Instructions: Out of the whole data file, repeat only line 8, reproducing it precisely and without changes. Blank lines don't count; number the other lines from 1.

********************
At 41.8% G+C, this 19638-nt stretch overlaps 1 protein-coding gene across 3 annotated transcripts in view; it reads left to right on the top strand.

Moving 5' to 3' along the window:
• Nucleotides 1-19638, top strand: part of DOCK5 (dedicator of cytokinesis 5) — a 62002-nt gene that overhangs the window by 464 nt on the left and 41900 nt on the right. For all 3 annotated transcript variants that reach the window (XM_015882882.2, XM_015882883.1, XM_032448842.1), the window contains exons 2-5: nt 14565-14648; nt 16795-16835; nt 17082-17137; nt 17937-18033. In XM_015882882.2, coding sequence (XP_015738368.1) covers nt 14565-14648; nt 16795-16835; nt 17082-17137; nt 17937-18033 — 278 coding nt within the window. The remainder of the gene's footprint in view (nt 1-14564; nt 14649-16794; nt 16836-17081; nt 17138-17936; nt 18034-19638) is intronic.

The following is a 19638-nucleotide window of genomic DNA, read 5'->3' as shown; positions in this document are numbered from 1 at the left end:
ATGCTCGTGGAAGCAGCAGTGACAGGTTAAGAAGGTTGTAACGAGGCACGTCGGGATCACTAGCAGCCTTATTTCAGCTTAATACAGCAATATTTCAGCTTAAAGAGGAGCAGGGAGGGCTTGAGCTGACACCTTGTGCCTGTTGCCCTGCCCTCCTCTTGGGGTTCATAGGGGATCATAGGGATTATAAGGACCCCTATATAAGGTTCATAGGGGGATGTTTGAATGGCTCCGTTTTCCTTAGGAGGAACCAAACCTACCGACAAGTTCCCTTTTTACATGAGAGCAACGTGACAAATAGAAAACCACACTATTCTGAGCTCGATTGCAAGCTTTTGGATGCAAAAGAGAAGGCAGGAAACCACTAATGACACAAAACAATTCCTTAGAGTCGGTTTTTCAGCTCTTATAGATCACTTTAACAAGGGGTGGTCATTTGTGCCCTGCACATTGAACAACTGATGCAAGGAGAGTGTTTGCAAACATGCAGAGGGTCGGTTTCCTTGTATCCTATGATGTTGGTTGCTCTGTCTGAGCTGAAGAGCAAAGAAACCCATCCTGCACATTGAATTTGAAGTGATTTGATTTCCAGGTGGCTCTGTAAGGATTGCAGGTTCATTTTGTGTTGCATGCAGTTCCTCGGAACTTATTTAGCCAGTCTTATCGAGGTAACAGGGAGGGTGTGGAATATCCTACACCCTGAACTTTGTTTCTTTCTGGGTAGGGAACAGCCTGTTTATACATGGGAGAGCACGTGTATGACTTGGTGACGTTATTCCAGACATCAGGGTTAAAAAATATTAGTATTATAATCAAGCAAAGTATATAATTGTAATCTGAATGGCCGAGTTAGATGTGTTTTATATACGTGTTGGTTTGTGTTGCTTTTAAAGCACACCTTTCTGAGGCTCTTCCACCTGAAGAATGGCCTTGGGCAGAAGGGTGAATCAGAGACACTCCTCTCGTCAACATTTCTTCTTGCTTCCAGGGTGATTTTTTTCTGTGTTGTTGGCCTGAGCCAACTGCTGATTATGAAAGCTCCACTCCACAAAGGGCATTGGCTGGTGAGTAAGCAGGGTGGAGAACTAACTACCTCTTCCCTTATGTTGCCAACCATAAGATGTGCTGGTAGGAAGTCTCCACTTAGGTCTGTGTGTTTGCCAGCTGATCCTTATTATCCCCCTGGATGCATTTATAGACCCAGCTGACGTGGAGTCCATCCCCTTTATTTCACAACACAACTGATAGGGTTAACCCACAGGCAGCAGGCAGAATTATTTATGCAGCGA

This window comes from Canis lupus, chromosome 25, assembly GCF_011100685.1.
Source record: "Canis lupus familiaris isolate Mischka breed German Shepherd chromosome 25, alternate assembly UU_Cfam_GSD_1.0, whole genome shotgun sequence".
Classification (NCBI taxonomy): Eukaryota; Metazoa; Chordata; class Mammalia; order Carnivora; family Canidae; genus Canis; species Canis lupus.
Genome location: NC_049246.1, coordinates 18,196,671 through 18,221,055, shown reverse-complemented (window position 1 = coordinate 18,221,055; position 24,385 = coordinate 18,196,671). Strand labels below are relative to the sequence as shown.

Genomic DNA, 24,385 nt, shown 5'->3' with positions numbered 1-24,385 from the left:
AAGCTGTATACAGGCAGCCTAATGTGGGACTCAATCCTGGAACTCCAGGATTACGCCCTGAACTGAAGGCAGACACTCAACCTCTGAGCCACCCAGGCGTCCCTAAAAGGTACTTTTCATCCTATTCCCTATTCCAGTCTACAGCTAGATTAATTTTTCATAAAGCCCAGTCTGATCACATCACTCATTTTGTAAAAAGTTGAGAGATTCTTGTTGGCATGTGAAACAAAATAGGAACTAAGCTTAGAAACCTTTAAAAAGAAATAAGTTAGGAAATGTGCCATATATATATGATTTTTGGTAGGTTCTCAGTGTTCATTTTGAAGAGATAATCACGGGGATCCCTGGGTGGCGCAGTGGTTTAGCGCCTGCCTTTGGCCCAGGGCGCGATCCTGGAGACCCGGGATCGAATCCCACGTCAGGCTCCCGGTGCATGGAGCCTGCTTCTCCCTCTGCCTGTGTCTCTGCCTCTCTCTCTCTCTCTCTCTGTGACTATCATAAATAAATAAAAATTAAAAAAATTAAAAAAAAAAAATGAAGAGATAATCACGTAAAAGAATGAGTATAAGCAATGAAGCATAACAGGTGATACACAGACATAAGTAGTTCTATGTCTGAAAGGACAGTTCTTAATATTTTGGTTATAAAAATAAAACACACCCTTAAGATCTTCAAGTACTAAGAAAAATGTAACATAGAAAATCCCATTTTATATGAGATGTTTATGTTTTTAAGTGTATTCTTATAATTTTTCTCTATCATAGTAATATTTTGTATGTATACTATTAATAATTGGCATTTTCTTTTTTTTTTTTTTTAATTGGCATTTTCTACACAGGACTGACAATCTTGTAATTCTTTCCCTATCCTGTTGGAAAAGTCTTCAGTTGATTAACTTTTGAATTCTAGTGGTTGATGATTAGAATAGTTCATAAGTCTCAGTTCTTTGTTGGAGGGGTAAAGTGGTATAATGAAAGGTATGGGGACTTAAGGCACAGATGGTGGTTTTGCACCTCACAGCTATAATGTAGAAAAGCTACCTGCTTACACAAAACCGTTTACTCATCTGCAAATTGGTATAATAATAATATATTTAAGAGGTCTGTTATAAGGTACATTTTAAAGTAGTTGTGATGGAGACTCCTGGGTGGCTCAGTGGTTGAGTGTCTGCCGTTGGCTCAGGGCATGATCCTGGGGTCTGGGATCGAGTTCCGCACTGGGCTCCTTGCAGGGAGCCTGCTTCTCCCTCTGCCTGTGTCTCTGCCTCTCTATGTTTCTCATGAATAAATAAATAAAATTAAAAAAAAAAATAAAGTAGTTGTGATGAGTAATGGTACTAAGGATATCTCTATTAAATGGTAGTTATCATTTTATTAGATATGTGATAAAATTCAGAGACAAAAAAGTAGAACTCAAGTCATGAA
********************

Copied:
Classification (NCBI taxonomy): Eukaryota; Metazoa; Chordata; class Mammalia; order Carnivora; family Canidae; genus Canis; species Canis lupus.